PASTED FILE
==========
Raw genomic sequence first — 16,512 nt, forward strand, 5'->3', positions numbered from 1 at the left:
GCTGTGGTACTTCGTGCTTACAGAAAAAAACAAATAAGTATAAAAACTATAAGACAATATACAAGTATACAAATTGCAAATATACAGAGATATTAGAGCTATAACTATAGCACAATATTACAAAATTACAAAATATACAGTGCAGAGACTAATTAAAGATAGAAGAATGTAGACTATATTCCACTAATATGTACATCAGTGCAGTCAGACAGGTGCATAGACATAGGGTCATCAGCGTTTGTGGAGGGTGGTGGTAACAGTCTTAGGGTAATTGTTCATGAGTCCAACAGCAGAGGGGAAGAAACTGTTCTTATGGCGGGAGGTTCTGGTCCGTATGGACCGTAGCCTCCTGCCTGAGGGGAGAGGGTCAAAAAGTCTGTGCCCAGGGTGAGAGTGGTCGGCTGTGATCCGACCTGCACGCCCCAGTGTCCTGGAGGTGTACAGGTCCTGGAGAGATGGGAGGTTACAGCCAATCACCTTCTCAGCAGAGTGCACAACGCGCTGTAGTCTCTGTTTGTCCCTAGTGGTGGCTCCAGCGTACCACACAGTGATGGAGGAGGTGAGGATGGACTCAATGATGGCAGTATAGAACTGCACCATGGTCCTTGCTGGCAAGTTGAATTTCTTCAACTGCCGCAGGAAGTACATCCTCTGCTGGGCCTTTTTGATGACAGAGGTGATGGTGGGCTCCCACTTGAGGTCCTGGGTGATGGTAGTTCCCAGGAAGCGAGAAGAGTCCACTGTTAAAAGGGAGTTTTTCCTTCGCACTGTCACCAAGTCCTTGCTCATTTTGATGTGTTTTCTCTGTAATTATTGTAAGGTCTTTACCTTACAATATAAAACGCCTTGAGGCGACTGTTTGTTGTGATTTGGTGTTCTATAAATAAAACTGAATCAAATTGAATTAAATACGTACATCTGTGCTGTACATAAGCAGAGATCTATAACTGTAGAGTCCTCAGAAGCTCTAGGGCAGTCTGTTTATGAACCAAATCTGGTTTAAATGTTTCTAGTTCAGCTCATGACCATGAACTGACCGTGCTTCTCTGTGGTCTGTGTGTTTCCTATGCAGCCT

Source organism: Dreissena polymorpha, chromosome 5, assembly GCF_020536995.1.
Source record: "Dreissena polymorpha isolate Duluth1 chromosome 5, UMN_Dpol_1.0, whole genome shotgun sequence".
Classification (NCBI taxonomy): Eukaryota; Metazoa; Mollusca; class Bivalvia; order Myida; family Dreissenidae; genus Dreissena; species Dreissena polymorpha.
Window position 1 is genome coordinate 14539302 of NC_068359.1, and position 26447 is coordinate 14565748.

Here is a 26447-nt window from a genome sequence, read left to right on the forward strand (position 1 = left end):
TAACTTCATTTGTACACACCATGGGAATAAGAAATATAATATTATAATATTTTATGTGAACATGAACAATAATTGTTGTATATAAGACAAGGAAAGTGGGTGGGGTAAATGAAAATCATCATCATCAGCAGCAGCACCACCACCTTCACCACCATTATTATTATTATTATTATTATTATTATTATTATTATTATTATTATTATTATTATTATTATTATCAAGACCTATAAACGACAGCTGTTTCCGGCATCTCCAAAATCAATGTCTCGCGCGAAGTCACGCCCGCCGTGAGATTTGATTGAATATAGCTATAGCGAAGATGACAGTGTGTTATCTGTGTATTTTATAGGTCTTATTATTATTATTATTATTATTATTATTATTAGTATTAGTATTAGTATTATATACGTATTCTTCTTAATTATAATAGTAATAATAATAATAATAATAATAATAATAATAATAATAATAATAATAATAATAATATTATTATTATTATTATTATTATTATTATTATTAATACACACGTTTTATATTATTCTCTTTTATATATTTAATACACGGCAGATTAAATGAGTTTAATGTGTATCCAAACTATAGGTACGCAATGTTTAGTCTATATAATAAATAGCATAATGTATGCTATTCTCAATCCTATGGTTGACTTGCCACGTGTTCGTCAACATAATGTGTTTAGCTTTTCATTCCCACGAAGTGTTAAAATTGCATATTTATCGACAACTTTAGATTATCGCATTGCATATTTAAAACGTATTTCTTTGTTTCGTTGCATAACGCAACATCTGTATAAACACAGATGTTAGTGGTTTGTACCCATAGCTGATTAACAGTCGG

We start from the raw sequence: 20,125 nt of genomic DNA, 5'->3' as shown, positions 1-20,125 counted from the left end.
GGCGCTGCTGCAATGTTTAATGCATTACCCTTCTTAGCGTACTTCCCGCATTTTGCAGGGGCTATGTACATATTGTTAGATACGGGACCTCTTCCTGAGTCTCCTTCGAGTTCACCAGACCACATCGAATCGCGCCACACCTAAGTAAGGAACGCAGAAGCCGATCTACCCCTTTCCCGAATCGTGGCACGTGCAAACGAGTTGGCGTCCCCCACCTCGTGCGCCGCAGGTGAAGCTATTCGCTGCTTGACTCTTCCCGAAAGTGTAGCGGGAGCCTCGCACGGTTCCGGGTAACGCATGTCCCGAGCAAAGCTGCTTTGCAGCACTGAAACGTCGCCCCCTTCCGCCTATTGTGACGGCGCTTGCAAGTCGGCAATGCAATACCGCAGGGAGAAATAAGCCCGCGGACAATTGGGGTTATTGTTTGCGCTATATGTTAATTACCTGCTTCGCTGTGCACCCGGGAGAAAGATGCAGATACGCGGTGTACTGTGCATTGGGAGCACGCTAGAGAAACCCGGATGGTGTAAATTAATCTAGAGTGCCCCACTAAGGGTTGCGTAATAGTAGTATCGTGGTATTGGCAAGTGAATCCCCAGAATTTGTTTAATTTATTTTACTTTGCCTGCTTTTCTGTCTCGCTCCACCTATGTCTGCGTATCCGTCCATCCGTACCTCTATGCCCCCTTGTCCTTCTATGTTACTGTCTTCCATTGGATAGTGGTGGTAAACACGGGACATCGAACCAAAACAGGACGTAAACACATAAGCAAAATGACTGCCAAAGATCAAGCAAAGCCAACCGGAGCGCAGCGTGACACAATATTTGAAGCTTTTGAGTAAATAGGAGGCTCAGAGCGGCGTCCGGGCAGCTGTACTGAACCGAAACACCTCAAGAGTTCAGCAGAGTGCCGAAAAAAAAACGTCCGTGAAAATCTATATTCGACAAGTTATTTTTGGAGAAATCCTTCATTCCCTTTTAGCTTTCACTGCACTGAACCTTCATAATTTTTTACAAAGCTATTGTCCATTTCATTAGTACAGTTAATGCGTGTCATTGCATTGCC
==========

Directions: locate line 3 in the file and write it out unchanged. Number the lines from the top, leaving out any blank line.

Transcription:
Source organism: Dreissena polymorpha, chromosome 5, assembly GCF_020536995.1.